“Okay,” Mary said with hesitation.

Just then, there was a knock on the door.  Jeremiah–after having explained to him when he woke up on the couch what was going on–was standing behind the door.  Mary noticed he was dressed in blue jeans, a white t-shirt, a black leather jacket, and black Converse sneakers.

“And you,” Ingrid turned to Jeremiah.  “Your name is Jonathan.”  He nodded at her words.

At that moment, Mary felt like her head was going to fall off.  So much was starting to make sense, but she had to push this all aside.  She had a mission, and she had to find out fast what was going on and why.  She needed to get back to her time.

Ingrid smiled and changed the subject.  “This will be easy for the both of you.  Mary, you are my cousin and Jeremiah is your boyfriend.  It’s plain and simple.”  She paused to think up her next set of words carefully.  “It’ll be like taking a random walk through life.  Don’t think about it all cause you’ll just get dizzy.  Just think of it as a game.  Just play the game.”

School came and gone.  Before they knew it, the three of them were getting dressed for prom.


Mary agreed to wearing a pink and black tulle dress with a sweetheart neckline.  She has her hair half back, and a set of pearls around her neck.  Ingrid decided to doll Mary up with classic red lipstick.  Mary doesn’t usually wear too much makeup as she doesn’t like to draw attention to herself, but for prom, Ingrid insisted upon it.

Mary didn’t argue with her.  Besides, she noticed the color red made her lips look like they were somewhat there, and not little like they normally appear.  But none of that matters now.  What matters now is how Jeremiah is staring at her as the nineteen sixty-one song, “The Way You Look Tonight” by the Lettermen is playing.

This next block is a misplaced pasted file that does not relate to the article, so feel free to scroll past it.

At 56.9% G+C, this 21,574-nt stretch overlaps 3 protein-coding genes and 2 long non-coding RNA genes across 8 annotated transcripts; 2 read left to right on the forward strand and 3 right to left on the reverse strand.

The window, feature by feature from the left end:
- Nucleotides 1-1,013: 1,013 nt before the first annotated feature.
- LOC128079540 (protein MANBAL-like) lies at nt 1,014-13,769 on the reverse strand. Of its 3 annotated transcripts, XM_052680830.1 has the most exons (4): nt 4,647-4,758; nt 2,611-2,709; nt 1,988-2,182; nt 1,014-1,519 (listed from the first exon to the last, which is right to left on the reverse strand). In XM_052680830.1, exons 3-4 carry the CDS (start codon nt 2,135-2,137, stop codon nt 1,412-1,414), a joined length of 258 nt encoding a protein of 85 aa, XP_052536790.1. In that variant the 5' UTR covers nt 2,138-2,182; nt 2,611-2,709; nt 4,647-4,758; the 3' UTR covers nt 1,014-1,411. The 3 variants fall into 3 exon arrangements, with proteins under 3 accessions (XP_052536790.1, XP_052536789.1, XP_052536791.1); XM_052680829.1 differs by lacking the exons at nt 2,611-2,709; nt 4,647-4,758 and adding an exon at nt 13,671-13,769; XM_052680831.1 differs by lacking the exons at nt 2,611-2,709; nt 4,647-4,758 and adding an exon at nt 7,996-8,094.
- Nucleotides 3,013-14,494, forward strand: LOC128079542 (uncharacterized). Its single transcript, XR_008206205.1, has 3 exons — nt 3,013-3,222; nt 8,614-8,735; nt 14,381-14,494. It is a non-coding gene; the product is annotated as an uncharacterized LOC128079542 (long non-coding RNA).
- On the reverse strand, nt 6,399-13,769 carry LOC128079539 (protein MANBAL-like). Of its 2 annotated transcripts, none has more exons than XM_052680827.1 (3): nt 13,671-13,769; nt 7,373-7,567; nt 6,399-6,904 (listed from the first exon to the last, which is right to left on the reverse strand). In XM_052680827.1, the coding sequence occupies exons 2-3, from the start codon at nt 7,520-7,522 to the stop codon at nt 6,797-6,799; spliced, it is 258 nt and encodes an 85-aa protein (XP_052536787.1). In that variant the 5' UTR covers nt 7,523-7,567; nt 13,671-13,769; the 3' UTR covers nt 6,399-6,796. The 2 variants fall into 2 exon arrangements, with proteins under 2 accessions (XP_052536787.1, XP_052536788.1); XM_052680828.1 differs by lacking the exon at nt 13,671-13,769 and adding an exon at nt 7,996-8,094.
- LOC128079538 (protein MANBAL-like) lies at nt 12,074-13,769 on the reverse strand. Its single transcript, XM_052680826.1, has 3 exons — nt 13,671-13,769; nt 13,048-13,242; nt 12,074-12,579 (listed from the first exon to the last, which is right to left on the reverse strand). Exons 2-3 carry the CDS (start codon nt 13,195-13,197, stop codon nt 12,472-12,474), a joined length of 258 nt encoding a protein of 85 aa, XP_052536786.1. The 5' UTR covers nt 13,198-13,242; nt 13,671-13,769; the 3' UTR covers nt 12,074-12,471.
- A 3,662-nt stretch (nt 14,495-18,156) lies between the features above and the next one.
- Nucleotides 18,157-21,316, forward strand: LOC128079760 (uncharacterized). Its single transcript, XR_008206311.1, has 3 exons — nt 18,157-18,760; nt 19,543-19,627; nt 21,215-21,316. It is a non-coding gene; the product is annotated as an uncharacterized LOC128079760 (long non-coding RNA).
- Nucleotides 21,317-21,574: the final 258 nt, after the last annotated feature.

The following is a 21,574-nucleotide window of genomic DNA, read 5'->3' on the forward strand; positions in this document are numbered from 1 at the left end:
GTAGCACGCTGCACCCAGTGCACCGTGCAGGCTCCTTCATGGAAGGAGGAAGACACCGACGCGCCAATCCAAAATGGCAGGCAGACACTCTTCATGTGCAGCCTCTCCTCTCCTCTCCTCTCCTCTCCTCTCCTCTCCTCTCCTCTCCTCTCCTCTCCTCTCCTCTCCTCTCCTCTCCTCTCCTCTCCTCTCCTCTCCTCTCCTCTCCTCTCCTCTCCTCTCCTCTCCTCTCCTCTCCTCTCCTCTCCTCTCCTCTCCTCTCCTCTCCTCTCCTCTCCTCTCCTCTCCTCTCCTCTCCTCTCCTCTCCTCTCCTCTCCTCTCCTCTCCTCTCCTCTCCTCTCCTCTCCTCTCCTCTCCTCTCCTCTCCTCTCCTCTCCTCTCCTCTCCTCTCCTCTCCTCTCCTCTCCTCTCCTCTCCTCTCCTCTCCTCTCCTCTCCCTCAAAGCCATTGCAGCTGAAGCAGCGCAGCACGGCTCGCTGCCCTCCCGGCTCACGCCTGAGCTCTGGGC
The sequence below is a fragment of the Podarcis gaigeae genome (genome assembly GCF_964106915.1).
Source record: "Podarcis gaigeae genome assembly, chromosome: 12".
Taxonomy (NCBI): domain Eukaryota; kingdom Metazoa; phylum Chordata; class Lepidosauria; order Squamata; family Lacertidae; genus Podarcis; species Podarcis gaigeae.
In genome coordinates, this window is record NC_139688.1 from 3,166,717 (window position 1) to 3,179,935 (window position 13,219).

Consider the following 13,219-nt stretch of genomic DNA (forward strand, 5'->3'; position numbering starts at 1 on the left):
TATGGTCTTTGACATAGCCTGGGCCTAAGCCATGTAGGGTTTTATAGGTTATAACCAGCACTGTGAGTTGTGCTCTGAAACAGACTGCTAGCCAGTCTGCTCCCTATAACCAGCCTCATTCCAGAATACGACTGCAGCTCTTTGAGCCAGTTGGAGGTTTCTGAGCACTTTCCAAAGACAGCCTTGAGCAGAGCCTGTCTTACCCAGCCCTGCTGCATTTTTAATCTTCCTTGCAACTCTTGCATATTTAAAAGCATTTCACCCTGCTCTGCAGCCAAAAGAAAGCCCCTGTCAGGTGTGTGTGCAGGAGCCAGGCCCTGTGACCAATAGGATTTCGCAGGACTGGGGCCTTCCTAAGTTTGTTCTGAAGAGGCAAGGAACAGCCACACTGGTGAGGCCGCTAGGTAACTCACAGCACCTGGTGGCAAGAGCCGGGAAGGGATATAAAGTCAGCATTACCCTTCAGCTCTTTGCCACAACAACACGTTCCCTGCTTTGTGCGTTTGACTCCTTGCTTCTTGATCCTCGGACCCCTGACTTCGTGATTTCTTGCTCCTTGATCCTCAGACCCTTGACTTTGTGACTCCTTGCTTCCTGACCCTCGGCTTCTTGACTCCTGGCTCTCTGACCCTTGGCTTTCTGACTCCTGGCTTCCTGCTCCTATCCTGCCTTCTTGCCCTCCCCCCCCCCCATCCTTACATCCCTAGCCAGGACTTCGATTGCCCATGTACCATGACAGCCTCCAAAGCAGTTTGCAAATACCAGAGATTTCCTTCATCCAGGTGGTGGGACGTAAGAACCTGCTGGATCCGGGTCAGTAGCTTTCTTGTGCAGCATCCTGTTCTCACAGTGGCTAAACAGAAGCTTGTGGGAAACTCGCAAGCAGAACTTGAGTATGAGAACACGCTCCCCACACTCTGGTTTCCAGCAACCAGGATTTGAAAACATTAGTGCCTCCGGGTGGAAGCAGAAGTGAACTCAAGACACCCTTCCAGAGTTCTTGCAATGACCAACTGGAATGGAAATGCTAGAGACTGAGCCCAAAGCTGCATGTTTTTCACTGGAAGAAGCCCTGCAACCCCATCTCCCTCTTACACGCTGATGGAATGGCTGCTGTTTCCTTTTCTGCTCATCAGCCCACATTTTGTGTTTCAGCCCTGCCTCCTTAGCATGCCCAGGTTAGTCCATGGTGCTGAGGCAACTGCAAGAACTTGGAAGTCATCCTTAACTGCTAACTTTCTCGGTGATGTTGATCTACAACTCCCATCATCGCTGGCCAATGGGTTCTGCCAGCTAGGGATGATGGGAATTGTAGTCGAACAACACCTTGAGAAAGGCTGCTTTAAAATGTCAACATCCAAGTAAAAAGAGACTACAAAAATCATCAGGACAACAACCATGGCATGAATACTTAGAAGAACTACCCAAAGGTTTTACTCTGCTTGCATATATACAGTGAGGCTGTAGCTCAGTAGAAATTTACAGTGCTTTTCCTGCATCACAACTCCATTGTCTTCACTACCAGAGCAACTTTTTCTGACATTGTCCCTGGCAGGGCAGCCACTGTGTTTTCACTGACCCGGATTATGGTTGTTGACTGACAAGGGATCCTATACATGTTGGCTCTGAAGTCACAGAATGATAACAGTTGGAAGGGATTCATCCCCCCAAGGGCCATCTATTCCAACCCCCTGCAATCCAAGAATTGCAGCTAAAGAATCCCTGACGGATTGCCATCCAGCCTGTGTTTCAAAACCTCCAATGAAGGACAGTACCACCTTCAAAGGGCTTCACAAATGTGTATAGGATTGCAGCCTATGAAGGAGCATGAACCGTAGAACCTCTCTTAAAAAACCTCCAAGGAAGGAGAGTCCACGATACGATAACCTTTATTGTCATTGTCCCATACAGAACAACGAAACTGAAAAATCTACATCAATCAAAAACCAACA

“Would you like to dance?”  Jeremiah asks Mary.

She smiles and takes his hand as he leads her to the dance floor.

♪♫Some day, when I’m awfully low

And the world is cold

I will feel a glow just thinking of you

And the way you look tonight♪♫

“Let us always meet each other with smile, for the smile is the beginning of love,” Jeremiah says lowly as he quotes Mother Teresa.

“What?”  Mary asks.  She’s having a hard time hearing anything over the music.

“Nothing,” he says a bit louder.  “I was just saying how nice you look tonight.”

She just stares at him.  She never knows what his true emotions are.

“Not that you look bad any other day,” he quickly speaks, interrupting her thoughts.  “You always look great.  I just mean,” he pauses for a moment to gather his words.

She smiles at him.  She’s never heard him get tongue-tied before.  “It’s alright,” she quickly answers before he can speak any further.  “I understand what you’re saying.  You look nice too.”

Jeremiah is wearing a black suit.  The bottom of his pants are cuffed, and you can see his sneakers.  He wore sneakers because upon reading everyone’s minds, he was listening to the thoughts of the guys, and they all decided on wearing Converse.  He didn’t want to show he wasn’t from their era.

He gives himself a mental shake and swallows at what he’s about to do.  He gently brushes Mary’s cheek and is about to kiss her when suddenly Mary turns around.

Jeremiah doesn’t need to ask Mary what’s wrong.  He can hear her thoughts.  She feels a set of eyes on her.

As she looks around to focus in, she finds the pair of eyes that are greeting her.  It’s Brave, her ex-boyfriend, but how?